Of course, oftentimes, that bump led to nothing being done for many hours, even days, depending on their schedule. This time though, it just deepened her need to have a cigarette. She would have to risk the walk to Rocket Liquor store. She looked at Jimmy. Somehow, he was even more entwined in Kelsey, and she accepted that she was the one going to the store. The one thing she had learned never to do was wake Jimmy Randall.
Her pants did not fit her any longer, so she belted them on. After putting on her getup, including dark glasses and a baseball hat, she pulled the brim down and headed out. She purposely kept her head down and it was a good thing, the afternoon sun and heat were staggering.
She only made it two steps out the door when she turned around and went back in for a hit. She had forgotten to take a bump before she left, and she needed it to get her through until she returned from the store.
With a fresh hit inside her head, she forged on. The second she stepped out, the blinding sun and scorching heat from the sidewalk radiated up, making the walk unbearable—yet she had to keep her head down to avoid possible detection. It nearly made her faint. She crossed the street mid-block, as the store was on the other side of the street. The asphalt was softened, its hot oily smell wafting up to her nostrils.
No one was out except a carpet-cleaning guy. She could see through the side door that he was inside his van, winding up his hose, but she only glanced. It must be a million degrees in there, poor guy.
She made her way past the man cooking in the van only to find the storekeeper cooking in the store. There was no AC in Rocket, but the fan blowing down as she walked in felt like heaven and she removed her hat for a second to soak it in.
She bought a Coke and three packs of Marlboro Reds from the clerk of Indian descent who had three fans on him. As she was leaving, she saw Suzy Strelich coming in. She only saw her for a flash, but it was her for sure. She and Suzy had been friends since grade school, both having played soccer together for years.
As Dana was used to doing whenever she encountered people, she put her head down and kept moving. The rest of her body was decimated by what she has done to herself, but nothing was wrong with her ears, and she clearly heard Suzy asking her mom, “Was that Dana?” Dana heard them debating it as she blazed a path home, because of the heat, almost literally.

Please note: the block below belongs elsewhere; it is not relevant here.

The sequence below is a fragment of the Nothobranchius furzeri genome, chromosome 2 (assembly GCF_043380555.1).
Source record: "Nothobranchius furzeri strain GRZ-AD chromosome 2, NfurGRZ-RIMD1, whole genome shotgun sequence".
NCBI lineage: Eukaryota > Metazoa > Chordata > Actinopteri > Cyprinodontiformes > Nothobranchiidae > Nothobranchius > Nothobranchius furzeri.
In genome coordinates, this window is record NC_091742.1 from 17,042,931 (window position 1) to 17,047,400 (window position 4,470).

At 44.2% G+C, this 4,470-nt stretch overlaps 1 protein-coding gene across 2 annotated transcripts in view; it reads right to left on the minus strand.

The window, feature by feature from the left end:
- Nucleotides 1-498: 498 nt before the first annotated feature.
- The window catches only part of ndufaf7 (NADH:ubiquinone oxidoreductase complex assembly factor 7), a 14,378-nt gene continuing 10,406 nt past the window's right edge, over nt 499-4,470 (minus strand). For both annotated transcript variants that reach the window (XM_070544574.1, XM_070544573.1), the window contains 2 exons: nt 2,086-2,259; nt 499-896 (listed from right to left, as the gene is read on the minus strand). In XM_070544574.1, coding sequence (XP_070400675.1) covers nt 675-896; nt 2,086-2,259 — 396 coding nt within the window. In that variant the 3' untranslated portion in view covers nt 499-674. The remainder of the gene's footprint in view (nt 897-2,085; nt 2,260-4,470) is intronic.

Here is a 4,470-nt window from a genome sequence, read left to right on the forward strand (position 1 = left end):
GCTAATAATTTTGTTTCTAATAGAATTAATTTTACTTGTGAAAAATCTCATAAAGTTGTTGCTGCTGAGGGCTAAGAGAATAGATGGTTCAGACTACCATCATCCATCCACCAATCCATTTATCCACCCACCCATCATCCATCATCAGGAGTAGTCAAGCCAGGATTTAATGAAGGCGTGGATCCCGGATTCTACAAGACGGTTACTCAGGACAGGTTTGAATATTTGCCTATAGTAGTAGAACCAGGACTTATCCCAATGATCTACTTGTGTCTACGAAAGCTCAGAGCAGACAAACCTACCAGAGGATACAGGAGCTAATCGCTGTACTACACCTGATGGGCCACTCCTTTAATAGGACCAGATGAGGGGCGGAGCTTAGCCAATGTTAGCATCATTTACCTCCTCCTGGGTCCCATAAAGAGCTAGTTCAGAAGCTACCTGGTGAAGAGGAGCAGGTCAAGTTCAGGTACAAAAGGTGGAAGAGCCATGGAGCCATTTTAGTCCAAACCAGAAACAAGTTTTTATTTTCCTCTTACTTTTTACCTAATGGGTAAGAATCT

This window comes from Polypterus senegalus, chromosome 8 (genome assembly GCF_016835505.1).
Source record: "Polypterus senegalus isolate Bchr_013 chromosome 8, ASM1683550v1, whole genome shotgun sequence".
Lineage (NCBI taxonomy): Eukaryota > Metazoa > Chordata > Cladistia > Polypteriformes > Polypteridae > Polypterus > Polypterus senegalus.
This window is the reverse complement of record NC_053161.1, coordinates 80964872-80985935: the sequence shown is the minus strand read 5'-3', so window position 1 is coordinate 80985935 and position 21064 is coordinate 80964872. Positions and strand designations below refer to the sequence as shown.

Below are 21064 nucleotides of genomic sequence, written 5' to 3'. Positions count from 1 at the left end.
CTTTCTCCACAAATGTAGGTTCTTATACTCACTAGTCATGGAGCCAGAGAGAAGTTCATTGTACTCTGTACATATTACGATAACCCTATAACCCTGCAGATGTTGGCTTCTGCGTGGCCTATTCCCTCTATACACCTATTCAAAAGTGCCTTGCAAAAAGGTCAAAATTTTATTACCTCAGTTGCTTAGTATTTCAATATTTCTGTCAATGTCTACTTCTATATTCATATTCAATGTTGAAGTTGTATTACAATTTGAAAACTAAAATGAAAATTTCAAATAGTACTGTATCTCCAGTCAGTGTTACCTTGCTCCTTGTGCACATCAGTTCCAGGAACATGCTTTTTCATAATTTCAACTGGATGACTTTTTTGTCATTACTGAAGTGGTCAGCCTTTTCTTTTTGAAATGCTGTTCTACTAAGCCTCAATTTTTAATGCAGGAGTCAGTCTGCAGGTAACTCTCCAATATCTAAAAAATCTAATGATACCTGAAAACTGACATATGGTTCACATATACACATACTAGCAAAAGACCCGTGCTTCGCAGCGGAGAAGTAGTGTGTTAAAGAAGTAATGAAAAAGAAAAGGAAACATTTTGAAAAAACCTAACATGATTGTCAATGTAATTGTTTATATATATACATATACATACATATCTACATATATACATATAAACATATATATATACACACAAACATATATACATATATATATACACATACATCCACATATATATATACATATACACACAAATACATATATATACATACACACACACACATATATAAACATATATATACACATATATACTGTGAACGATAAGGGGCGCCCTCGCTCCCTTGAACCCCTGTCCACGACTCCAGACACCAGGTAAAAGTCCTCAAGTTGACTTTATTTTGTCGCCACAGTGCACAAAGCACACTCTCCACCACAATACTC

The sun felt like a welder’s torch on her and if her house were any further, she was sure she would have just succumbed.
The rug guy was finishing his job by emptying his dirty water down the gutter. Dana was sure that had to be some kind of environmental violation; not that she gave a shit. Then she noticed how big the guy was. His head was even with the top of the van, yet his feet were not on the curb, they were on the street!
She kept her head down, but her eyes were peeled up, the man was huge. He wore a jumpsuit that had ‘Cleaners’ written on the back, but no name of the outfit. He was baldhead on the top, but had that encircling hairline below, like his baldhead was a giant egg sitting in a nest. As she drew even with the man, he turned toward her, and Dana’s heart leapt out of her chest as she gave a startled scream.
The man was wearing one of those masks she had seen some out- law motorcyclist wear. It was a skeletal mask, and it was supposed to place fear into normal people. Dana supposed she was normal people after all, as she yelled as loud as she could, but the next thing she knew, the man had placed a towel over her face and her world went dark.
"I just finished reading Timothy Jon Reynold’s Meth Chronicles III and I have to say I am blown away. Not just by this book, but this is the third installment of the series. I expected the foot to come off the accelerator a little on this one; instead what I got was a drag car! This guy is my favorite new writer by far and I want more. I still can’t get the story Bump out of my head . . . and neither will you."
– Carson Wong
"I’ve read the series from the start and even wrote a review for Rock, the first installment. I must say that I felt so compelled after reading this book that I needed to have another say. This series is like no other I have read. It combines so many genres into its pages that it would be hard to catalog them all, but somehow it all comes together and works. I don’t know how he did it, but he wove all these stories into each other and if you read carefully, a lot of them intersect—this makes me happy, as I love Easter egg fiction like that. Although the story matter is trou- bling at times, Reynolds is always able to find a sliver of light where the reader thought none could exist."
– Nanette Hirose
"What can a reader say? You get a book and you look for pace and action and subject matter that is interesting. I thought for sure this book was not my cup of tea only to find out I now have to change brands. I am victim to the old saying of, ‘Don’t judge a book by its cover.’ This book has it all, great cops and robbers stuff, heartfelt realism how a regular Joe can fall right into this crap, and the worst for me, how a teenager with everything to live for can just disappear into a drug haze. I don’t know how he got all the research material for this book, but I can say that there’s a cop’s angle on all of his writing that makes it compelling for me. Timothy Jon Reynolds, you are all right with me."
– J.P. Casler